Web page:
Temple Judea celebrates Sukkot

"Rabbi Todd Chizner Explains the Symbols of Sukkot"

In a traditional celebration of Sukkot, the “Festival of Booths”, congregants of Temple Judea enjoyed all of the significant and joyous aspects of this festival, which is held outdoors. Temple Judea’s large Sukkah was decorated with hand-made colorful decorations by their religious school students, making it all the more festive.

The Sukkah (plural: Sukkot) is a temporary structure built out-of-doors and meant to be used for the duration of the celebration which lasts one week. The roof is typically covered with bamboo sticks or palm leaves, and partially open at the top to observe the sky above. It is also surrounded on three sides by slats of wood, reeds or other materials which renders it partially open. The Sukkah symbolizes the impermanence of shelters on the Biblical path of the Jewish people during their trek through the desert for forty years and celebrates the way in which God protected them under difficult desert conditions.

You shall dwell in sukkot seven days…in order that future generations may know that I made the Israelite people live in sukkot when I brought them out of the land of Egypt, I the Lord your God.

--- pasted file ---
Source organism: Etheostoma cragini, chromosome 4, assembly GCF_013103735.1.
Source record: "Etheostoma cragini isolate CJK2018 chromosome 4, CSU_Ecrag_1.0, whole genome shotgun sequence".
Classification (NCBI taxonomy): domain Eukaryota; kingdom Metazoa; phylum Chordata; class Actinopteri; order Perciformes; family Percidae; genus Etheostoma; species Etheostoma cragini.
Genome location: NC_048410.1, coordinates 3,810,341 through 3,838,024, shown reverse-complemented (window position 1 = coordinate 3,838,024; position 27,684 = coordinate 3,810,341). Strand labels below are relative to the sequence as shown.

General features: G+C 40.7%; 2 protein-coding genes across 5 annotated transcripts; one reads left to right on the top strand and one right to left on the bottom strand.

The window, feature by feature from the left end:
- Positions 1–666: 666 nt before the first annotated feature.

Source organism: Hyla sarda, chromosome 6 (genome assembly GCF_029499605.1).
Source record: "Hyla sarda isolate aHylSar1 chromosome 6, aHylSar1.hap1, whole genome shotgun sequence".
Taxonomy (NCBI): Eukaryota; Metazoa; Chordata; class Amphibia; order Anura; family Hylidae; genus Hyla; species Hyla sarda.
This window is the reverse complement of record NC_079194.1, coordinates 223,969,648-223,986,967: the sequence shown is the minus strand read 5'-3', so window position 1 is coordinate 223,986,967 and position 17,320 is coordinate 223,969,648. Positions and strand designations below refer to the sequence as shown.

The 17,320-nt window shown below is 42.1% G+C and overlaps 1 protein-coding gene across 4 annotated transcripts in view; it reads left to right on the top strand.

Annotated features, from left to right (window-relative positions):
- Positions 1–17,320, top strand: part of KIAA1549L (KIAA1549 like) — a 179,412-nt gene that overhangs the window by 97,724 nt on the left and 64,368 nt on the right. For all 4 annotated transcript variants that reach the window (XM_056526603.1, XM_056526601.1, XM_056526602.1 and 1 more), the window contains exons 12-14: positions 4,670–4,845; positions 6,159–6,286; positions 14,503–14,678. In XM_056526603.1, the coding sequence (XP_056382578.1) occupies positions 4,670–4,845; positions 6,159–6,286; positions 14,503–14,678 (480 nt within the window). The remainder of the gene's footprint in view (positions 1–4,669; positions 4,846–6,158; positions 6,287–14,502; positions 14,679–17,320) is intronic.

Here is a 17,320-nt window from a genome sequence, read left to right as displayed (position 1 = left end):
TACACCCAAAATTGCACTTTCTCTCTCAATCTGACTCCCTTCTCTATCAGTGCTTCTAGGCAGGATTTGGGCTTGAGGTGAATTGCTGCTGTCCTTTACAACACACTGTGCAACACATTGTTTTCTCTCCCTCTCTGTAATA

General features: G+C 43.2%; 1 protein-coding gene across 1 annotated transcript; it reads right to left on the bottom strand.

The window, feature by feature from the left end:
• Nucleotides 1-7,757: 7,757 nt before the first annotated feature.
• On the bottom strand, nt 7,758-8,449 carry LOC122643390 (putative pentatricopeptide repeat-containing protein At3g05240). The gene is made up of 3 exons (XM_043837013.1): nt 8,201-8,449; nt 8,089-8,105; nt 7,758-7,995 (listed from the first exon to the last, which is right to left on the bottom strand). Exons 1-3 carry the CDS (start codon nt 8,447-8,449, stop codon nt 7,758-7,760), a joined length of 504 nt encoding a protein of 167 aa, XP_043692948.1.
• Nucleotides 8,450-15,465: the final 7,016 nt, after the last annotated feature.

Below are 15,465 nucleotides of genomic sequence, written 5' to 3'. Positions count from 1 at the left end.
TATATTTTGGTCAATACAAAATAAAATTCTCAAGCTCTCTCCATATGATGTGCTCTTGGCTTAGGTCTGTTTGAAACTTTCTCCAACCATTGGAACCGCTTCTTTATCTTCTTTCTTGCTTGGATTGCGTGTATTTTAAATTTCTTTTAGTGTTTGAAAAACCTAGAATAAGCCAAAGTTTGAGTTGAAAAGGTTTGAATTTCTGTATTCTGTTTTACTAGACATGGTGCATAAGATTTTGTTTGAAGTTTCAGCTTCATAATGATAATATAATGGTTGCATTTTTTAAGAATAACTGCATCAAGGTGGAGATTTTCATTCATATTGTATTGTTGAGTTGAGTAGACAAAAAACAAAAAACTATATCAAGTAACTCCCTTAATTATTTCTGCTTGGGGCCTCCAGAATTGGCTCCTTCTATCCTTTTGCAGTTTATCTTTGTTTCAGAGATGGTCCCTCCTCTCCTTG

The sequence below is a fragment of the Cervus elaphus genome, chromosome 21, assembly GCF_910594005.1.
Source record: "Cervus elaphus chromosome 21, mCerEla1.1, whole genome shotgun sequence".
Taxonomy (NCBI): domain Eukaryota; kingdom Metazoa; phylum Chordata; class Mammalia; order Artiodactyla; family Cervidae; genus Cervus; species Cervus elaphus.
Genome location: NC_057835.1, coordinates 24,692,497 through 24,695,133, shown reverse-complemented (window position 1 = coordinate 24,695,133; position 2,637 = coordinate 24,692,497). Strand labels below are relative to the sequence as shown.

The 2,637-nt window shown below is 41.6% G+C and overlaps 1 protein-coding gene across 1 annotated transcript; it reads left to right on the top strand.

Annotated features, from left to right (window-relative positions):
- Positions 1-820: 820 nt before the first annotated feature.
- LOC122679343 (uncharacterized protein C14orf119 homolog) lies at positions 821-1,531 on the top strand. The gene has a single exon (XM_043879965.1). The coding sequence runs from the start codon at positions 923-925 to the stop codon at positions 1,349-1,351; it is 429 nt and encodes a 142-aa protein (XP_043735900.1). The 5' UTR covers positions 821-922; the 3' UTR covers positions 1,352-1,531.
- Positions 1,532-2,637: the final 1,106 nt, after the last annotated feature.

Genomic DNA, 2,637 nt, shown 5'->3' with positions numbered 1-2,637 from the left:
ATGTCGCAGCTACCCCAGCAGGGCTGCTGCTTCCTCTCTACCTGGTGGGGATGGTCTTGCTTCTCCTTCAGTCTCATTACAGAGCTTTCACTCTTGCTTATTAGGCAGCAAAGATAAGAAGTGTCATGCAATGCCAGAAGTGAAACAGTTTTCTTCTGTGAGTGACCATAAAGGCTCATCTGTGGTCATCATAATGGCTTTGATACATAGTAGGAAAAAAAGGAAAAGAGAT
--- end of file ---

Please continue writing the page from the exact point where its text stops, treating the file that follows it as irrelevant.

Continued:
Leviticus 23:42

This year was an especially joyful time to celebrate since this holiday is mostly held outdoors. For some people it was their first opportunity to be out of their homes due to quarantine requirements. All necessary protocols were observed, including social distancing, as well as the providing of hand sanitizers and latex gloves, all to help keep the congregants safe during the epidemic. Masks were required of all participants.

The Sukkot ritual is to take four types of plant material: an etrog (a citron fruit), a palm branch, a myrtle branch, and a willow branch, and rejoice with them. The custom is to shake these four species, the ‘lulav’, in all directions, acknowledging that G-d is all around and channeling the divine energy into the world. It is also to be thankful and praise G-d for the fruit harvest.

Today, besides a communal Sukkah, many people build their own Sukkah, providing a place for their own families and guests to pray, sing and enjoy their meals together.

Temple Judea is a warm and inclusive congregation, welcoming new members. It is located at 333 Searingtown Road, Manhasset (exit 36N on the LIE).For more information about Temple Judea, call (516) 621-8049; or
www.temple-judea.com. The first year of membership is free


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